In the early hours of 4th April a black painted Hurricane night fighter from No. 87 Squadron flying from RAF Charmy Down, Somerset was patrolling in the dark watching for the frequent German raiders targeting the ports of South Wales and Bristol. With no technical aids and reliant only on his eyes, the pilot of the Hurricane found a twin engine bomber heading south at 10,000 feet. It was headed in the direction of German bombers returning to bases in France.
The pilot stalked the returning German raider for several minutes unseen before opening fire and watching the bomber spin out of control to crash near the market town of Sturminster Newton in Dorset. Four crew members were able to escape by parachute, but the rear gunner was later found dead in the wreckage.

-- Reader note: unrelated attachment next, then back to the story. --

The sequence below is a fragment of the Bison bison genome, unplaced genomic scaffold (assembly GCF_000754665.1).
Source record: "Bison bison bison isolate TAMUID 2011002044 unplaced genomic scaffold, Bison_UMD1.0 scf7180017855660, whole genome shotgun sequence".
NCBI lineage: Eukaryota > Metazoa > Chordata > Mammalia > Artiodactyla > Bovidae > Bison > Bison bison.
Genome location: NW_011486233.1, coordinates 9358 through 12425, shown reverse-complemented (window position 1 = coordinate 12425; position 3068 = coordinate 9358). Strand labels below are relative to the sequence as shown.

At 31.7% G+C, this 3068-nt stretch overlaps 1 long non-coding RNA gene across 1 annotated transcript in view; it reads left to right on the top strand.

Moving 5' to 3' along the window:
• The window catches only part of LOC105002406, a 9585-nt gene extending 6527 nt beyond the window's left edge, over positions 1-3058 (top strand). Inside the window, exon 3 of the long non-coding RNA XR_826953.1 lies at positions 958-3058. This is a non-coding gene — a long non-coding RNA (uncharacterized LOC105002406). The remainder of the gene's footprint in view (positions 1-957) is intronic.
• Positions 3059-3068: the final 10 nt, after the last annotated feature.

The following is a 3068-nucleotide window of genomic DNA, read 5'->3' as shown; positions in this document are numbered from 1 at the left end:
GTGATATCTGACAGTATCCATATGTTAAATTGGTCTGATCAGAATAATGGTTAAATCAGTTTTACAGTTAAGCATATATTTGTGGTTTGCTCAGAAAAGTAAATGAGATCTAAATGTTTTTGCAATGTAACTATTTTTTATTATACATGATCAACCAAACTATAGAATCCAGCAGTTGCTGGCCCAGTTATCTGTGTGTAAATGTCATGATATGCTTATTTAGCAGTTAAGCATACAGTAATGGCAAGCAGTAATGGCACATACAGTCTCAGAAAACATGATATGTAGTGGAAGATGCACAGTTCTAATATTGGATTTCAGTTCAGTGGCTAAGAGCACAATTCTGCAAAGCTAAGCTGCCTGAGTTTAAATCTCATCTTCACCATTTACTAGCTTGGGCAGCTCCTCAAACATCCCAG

The tragedy was that the rear gunner was Sgt William Brindley of the RAF. The Hurricane night fighter had shot down a Whitley bomber from No. 51 Squadron, on course for the the Nazi battle cruisers at Brest. Sergeant Brindley now lies in the cemetery near RAF Dishforth, his home base.
This was but one incident of ‘friendly-fire’. How common such events were is hard to assess, as no publicity was given to them at the time and RAF records remain opaque.